The context and history of the Mt. Soledad holy-torture device
|By Edwin Decker|
Do the cross supporters think they're going to fool the Supreme Court?
The recent U.S. Supreme Court decision allowing government meetings to open with prayer has caused many to speculate about how the court will decide the Mt. Soledad Memorial cross issue, should the court choose to review it.
For those who don't know, the Mount Soledad Memorial Association (MSMA) petitioned SCOTUS in March, hoping to overturn the 9th Circuit Court of Appeals ruling that the gigantic, sacred torture device is in violation of the First Amendment.
"What matters is context and history," declared the MSMA in the opening statement of its petition. "[And] the context and history of the Memorial make clear that its primary purpose and effect is not to endorse religion, but to honor veterans."
First of all, can we please get real? The "memorial" is nearly 30 feet tall, perched atop a 14-foot base, on the summit of an 800-foot mountain and towers over La Jolla like an enormous nightstick of the Jesus police. Saying its primary purpose is to honor veterans and not endorse Christianity is like saying the primary purpose of a Coors billboard is to honor the Rocky Mountains and not endorse beer drinking.
But it's the part of the petition that refers to "context and history" that is most confounding. I can't think of anything more damning to the MSMA's argument than the memorial's context and history. What follows is a little of both:
History: The current cross is actually the third incarnation, built in 1954. The first was erected in 1913, some 37 years before the Korean War, which it supposedly memorializes.
The legal name of the monument, on guides and maps and such, was the Mt. Soledad Easter cross, not changed to its current, secular moniker, the Mt. Soledad Memorial, until 1989—after a lawsuit was filed against the city that same year—making one wonder if the name was changed for the benefit of lawyers, not veterans. There were no markers identifying the site as a war memorial until 1990, also after the cross case was filed. In fact, for the majority of its existence, the memorial consisted of the cross alone.
As pointed out by the 9th Circuit Court of Appeals in its 2011 ruling, the original cross was put on Mt. Soledad because "it was considered 'a fitting place on which to erect an emblem of faith.'"
In 1954, when the MSMA asked the La Jolla Town Council for permission to construct yet another bombastic cruciate of divine torture, the organization cited the site as being "worthy as a setting for this symbol of Christianity."
At the dedication ceremony on, naturally, Easter Sunday 1954, the president of the MSMA said the cross was dedicated to "Our Lord and Savior Jesus Christ" and the program defined the cross as "a gleaming white symbol of Christianity."
Context: Remember now, according to the MSMA, history and context confirm that honoring war veterans is the "primary purpose and effect" of the cross. Please note the word "effect." Because, as the 9th Circuit correctly noted, "The Memorial's physical setting amplifies the message of endorsement" and "contributes to its sectarian effect."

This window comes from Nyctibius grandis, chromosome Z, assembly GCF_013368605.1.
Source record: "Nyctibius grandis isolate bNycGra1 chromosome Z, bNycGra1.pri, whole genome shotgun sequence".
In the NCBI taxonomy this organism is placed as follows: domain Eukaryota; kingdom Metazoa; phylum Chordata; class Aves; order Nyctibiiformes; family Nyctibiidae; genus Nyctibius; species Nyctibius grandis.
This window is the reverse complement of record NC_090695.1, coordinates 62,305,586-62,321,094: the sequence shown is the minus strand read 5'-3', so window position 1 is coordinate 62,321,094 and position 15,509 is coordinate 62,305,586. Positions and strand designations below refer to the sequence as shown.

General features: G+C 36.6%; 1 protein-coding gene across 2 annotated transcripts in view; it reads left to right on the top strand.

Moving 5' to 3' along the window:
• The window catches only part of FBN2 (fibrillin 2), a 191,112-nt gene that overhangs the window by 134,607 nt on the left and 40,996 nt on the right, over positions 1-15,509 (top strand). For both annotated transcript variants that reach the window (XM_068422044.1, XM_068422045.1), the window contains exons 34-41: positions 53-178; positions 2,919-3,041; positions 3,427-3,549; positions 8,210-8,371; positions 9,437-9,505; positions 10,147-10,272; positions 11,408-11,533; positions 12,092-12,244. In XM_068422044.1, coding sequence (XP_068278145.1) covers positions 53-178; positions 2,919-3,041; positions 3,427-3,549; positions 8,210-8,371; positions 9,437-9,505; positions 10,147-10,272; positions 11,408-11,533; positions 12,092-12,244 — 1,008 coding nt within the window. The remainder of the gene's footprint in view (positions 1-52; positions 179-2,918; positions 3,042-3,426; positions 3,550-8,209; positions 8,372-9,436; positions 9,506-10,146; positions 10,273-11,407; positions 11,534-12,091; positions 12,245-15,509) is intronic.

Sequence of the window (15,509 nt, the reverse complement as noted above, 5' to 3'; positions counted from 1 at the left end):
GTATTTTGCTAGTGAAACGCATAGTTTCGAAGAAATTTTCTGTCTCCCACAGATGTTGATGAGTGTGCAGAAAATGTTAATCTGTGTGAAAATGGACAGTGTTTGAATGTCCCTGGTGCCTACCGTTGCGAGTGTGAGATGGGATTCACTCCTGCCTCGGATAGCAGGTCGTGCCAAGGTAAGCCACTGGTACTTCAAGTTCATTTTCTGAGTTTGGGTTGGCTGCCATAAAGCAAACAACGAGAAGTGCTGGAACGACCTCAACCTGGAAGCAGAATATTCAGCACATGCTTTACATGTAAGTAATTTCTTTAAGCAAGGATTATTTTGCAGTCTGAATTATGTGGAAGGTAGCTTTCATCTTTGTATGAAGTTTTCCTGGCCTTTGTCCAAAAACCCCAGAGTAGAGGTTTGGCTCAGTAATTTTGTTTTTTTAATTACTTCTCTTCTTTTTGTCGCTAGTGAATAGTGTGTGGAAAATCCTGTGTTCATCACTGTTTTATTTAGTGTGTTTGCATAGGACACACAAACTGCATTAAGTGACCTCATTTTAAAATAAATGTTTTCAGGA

The point is, no matter how many times you say it's a war memorial, no matter how many dead-soldier placards you put up there, the net effect to the millions of people who look up that mountain is that a giant, Christian cross is looming over them like a sword that had been plunged into the bald spot on top of a blasphemer's head.
More context? Cross supporters say it's a multi-religious site, yet there's no record of any non-Christian denomination having a religious service there.
Supporters say a cross is often placed on other veteran memorials, referring to the famous rows of crosses at Arlington and other military cemeteries. But those are markers for individual soldiers, not a gaudy, bloated centerpiece. In fact, according to the 9th Circuit, "There is no comparable memorial on public land in which the cross holds such a pivotal and imposing stature."
Finally, there is this most damning bit of "context"—actually it's both context and history, as it refers to what was going on in La Jolla in 1954, when the cross was erected: It was at that time that the village of La Jolla harbored a persistent, institutional contempt for Jewish people. The documentation is abundant, but it was in the housing industry where these sniggering pigs oinked the ugliest.
It was called "The La Jolla Covenant," a pact among real-estate firms and home sellers not to sell or rent to Jews. It was a full-on conspiracy administered by the La Jolla Real Estate Brokers Association, which would notify local real-estate offices when a descendant of Jacob was perusing the market.
Yup, that's what was happening at the time when the good citizens of La Jolla mounted their "Get bent" cross on top of the highest mountain in ScrewJewland. There's your history and context that supposedly confirms that the cross is, and was always meant to be, a war memorial.
So, what gives? Does the MSMA think it's going to get one over on the Supreme Court? That maybe SCOTUS isn't going to check the history and context? More likely, the Mount Soledad Memorial Association doesn't know the history of the goddamn Mt. Soledad Memorial! In any case, can we all agree on what the dang thing is not? It's not a bird feeder. It's not a coat hanger. It's not a bungee platform. It's a cross. A Latin cross. The shiny, golden idol at the end of the Pope's staff and the top of Laura Ingraham's cleavage. A symbol of the sacrifice Jesus made to mankind. If that isn't an endorsement of Christianity, then talking geckos don't endorse car insurance.
Write to firstname.lastname@example.org and email@example.com. Edwin Decker blogs at www.edwindecker.com. Follow him on Twitter @edwindecker or find him on Facebook.